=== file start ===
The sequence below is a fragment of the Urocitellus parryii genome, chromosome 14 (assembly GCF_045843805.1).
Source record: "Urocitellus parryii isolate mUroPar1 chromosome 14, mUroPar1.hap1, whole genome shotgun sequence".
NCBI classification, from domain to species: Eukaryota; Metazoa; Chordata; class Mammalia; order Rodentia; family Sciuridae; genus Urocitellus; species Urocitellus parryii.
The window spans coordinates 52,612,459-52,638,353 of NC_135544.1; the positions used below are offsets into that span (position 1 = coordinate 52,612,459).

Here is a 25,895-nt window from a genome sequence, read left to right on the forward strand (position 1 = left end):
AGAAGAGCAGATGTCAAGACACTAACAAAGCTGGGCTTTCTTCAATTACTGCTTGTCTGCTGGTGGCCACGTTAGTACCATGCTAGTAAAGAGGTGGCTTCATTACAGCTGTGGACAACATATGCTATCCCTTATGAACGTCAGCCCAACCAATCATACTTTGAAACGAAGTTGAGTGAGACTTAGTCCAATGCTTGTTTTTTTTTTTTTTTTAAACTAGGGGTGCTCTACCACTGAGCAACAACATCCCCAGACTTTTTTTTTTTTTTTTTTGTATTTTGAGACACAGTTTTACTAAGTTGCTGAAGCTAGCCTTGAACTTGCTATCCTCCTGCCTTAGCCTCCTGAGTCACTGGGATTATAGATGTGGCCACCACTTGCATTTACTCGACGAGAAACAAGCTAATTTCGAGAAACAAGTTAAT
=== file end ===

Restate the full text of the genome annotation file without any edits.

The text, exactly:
The sequence below is a fragment of the Urocitellus parryii genome, chromosome 14 (assembly GCF_045843805.1).
Source record: "Urocitellus parryii isolate mUroPar1 chromosome 14, mUroPar1.hap1, whole genome shotgun sequence".
NCBI classification, from domain to species: Eukaryota; Metazoa; Chordata; class Mammalia; order Rodentia; family Sciuridae; genus Urocitellus; species Urocitellus parryii.
The window spans coordinates 52,612,459-52,638,353 of NC_135544.1; the positions used below are offsets into that span (position 1 = coordinate 52,612,459).

Here is a 25,895-nt window from a genome sequence, read left to right on the forward strand (position 1 = left end):
AGAAGAGCAGATGTCAAGACACTAACAAAGCTGGGCTTTCTTCAATTACTGCTTGTCTGCTGGTGGCCACGTTAGTACCATGCTAGTAAAGAGGTGGCTTCATTACAGCTGTGGACAACATATGCTATCCCTTATGAACGTCAGCCCAACCAATCATACTTTGAAACGAAGTTGAGTGAGACTTAGTCCAATGCTTGTTTTTTTTTTTTTTTTAAACTAGGGGTGCTCTACCACTGAGCAACAACATCCCCAGACTTTTTTTTTTTTTTTTTTGTATTTTGAGACACAGTTTTACTAAGTTGCTGAAGCTAGCCTTGAACTTGCTATCCTCCTGCCTTAGCCTCCTGAGTCACTGGGATTATAGATGTGGCCACCACTTGCATTTACTCGACGAGAAACAAGCTAATTTCGAGAAACAAGTTAAT